17 Butterfly Analysis 17  Michelle Goodstein Lifeguard Creation in Butterfly Analysis Lifeguard writer specifies: –Events interested in tracking –Metadata format –Checking algorithm –A meet operation (inspired by dataflow analysis) Lifeguards become 2-pass algorithms (with respect to a butterfly) Example: Reaching (Available) Expressions –Computes whether expression is available across all execution paths –Abstraction for computing properties true on all possible interleavings

18 Butterfly Analysis 18  Michelle Goodstein Simple Example: Reaching Expressions. t=a-b. b=b-1. z=a-b. y=a-b. Thread 1 Thread 2 Thread 3 Time

19 Butterfly Analysis 19  Michelle Goodstein Reaching Expressions Example: Butterfly Analysis t=a-b. z=a-b b=b y=a-b Time Initial state : a-b available Epochs l l-1 l+1 Thread 1 Thread 2 Thread 3

20 Butterfly Analysis 20  Michelle Goodstein Reaching Expressions Example: Communication After 1 st Pass t=a-b. z=a-b. Thread 1 Thread 2 Thread b=b Time Initial state : a-b available. y=a-b After first pass, every block has a Side-Out SIDE-OUT l,2 KILL = {} SIDE-OUT l-1,2 KILL = {} Epochs l l-1 l+1 SIDE-OUT l+1,2 KILL = {} SIDE-OUT l,1 KILL = {} SIDE-OUT l-1,1 KILL = {} SIDE-OUT l+1,1 KILL = {a-b} SIDE-OUT l,3 KILL = {} SIDE-OUT l-1,3 KILL = {} SIDE-OUT l+1,3 KILL = {}. b=b-1. SIDE-OUT l+1,1 KILL = {a-b}

21 Butterfly Analysis 21  Michelle Goodstein Reaching Expressions Example: Communication After 1 st Pass t=a-b. z=a-b. Thread 1 Thread 2 Thread b=b Time Initial state : a-b available. y=a-b Epochs l l-1 l+1 SIDE-OUT l+1,2 KILL = {} SIDE-OUT l,1 KILL = {} SIDE-OUT l-1,1 KILL = {} SIDE-OUT l+1,1 KILL = {a-b} SIDE-OUT l,3 KILL = {} SIDE-OUT l-1,3 KILL = {} SIDE-OUT l+1,3 KILL = {} From perspective of body of the butterfly. y=a-b SIDE-OUT l,2 KILL = {} SIDE-OUT l-1,2 KILL = {}

22 Butterfly Analysis 22  Michelle Goodstein Reaching Expressions Example: Communication After 1 st Pass t=a-b. z=a-b b=b Time Initial state : a-b available. y=a-b Instructions in the head and tail do not interleave with the body Thread 1 Thread 2 Thread 3 Epochs l l-1 l+1 SIDE-OUT l,2 KILL = {} SIDE-OUT l-1,2 KILL = {} SIDE-OUT l+1,2 KILL = {} SIDE-OUT l,1 KILL = {} SIDE-OUT l-1,1 KILL = {} SIDE-OUT l+1,1 KILL = {a-b} SIDE-OUT l,3 KILL = {} SIDE-OUT l-1,3 KILL = {} SIDE-OUT l+1,3 KILL = {}

23 Butterfly Analysis 23  Michelle Goodstein Reaching Expressions Example: Communication After 1 st Pass t=a-b. z=a-b b=b Time Initial state : a-b available. y=a-b Body computes the meet of the Side-Out of the wings to get the Side-In Thread 1 Thread 2 Thread 3 Epochs l l-1 l+1 SIDE-OUT l,1 KILL = {} SIDE-OUT l-1,1 KILL = {} SIDE-OUT l+1,1 KILL = {a-b} SIDE-OUT l,3 KILL = {} SIDE-OUT l-1,3 KILL = {} SIDE-OUT l+1,3 KILL = {} meet SIDE-IN l,2 KILL = { a-b } Defined in paper; not standard reaching exps meet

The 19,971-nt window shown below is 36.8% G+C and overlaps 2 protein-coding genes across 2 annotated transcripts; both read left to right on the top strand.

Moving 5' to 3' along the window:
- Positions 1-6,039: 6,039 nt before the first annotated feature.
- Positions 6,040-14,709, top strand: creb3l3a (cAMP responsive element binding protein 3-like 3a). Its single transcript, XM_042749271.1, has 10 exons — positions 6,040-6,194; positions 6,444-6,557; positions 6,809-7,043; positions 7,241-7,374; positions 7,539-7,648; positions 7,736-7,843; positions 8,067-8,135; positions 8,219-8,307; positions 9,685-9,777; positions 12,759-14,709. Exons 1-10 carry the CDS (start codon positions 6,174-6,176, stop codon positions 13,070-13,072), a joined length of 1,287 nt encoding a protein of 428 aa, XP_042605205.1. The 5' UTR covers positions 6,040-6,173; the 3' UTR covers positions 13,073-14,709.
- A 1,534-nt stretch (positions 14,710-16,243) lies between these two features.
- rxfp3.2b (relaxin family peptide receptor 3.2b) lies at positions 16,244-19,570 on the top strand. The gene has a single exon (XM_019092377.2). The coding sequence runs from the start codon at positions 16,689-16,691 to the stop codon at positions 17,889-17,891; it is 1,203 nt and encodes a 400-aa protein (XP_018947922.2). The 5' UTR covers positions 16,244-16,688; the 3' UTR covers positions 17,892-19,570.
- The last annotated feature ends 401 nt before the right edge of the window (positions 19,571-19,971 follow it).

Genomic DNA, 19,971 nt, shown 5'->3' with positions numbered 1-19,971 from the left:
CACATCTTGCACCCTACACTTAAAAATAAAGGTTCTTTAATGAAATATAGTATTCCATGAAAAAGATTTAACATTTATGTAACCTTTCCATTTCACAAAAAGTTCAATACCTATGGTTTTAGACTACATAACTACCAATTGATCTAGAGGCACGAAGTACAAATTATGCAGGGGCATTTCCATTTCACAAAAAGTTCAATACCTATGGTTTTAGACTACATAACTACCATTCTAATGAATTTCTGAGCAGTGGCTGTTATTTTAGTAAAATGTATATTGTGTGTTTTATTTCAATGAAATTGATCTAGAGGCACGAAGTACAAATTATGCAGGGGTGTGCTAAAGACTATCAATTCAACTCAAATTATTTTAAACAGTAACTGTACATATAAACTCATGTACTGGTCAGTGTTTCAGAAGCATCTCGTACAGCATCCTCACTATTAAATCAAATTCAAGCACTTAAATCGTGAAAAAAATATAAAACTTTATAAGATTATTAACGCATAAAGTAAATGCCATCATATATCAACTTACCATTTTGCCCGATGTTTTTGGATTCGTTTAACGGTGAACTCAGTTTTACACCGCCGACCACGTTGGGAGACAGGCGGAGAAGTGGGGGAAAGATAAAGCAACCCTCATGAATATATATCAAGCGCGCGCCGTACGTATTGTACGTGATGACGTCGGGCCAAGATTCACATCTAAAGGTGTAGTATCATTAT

24 Butterfly Analysis 24  Michelle Goodstein Reaching Expressions: 2 nd Pass Initiate 2 nd pass, incorporating Side-In Side-In shows that a-b was not necessarily globally available Initial state : a-b available SIDE-IN l,2 KILL = { a-b } y=a-b

25 Butterfly Analysis 25  Michelle Goodstein Butterfly Lifeguards Canonical examples: –Reaching Definitions, Reaching Expressions Lifeguards: – A DDR C HECK, T AINT C HECK In all cases, provably guaranteed zero false negatives –Lifeguard never misses true error Lifeguards may experience false positives due to conservative analysis –Occasionally mistake a safe event for an error Suitable for relaxed memory consistency models –Require respect of intra-thread data dependences, cache coherency See paper for details

26 Butterfly Analysis 26  Michelle Goodstein Butterfly Analysis: A DDR C HECK As Prototype A DDR C HECK, a memory lifeguard –Checks that memory locations are unallocated before a malloc –Checks that memory locations are allocated before free/read/write –Adaptation of Reaching Expressions. ld 0x14. st 0x10. Lifeguard Check metadata Application 0x10 1 0x14 0 0x18. 0x22. Metadata: Allocated? Time ERROR: 0x14 unallocated

27 Butterfly Analysis 27  Michelle Goodstein Experimental Framework Prototype built upon the Log-Based Architecture (LBA) framework –Full butterfly analysis stack implemented in software –Simulated hardware on shared-memory CMP using Simics –Used LBA for dynamic instruction traces, inserting epoch boundaries Measured 3 CMP configurations: 4,8,16 cores –Corresponds to 2,4,8 application and lifeguard threads Measured two epoch sizes: 8K, 64K instructions/thread

28 Butterfly Analysis 28  Michelle Goodstein A DDR C HECK Performance Results 2 app/2 lifeguard threads 4 cores total 4 app/4 lifeguard threads 8 cores total Normalized to sequential, unmonitored 8 app/8 lifeguard threads 16 cores total

29 Butterfly Analysis 29  Michelle Goodstein A DDR C HECK Performance Results Normalized to sequential, unmonitored

30 Butterfly Analysis 30  Michelle Goodstein A DDR C HECK Performance Results Normalized to sequential, unmonitored On average: Butterfly Analysis greatly outperforms TimeslicedButterfly Analysis performs well relative to parallel unmonitored, and much better than Timesliced Butterfly Analysis outperforms Timesliced Room for improvement relative to parallel unmonitored Butterfly Analysis scales well, but small slowdown relative to Timesliced

31 Butterfly Analysis 31  Michelle Goodstein Sensitivity to Epoch Sizes: Performance and False Positives Normalized to sequential, unmonitored Restricting focus to 16 core CMP configuration only (8 app/8 lifeguard threads) Logscale Epoch Size (insts/thread) PerformancePrecisionPerformancePrecision

32 Butterfly Analysis 32  Michelle Goodstein Contributions Butterfly analysis: Framework for dynamic parallel monitoring –Key insight: explicitly model regions of uncertainty –Inspired by interval analysis –New primitives: Side-Out and Side-In Prototype of real lifeguard demonstrates: –Better performance than Timesliced (most cases) –Lifeguards scale well with additional cores –Low false positive rates Epoch size: Trade off performance and accuracy Framework can be applied to tools beyond ones shown here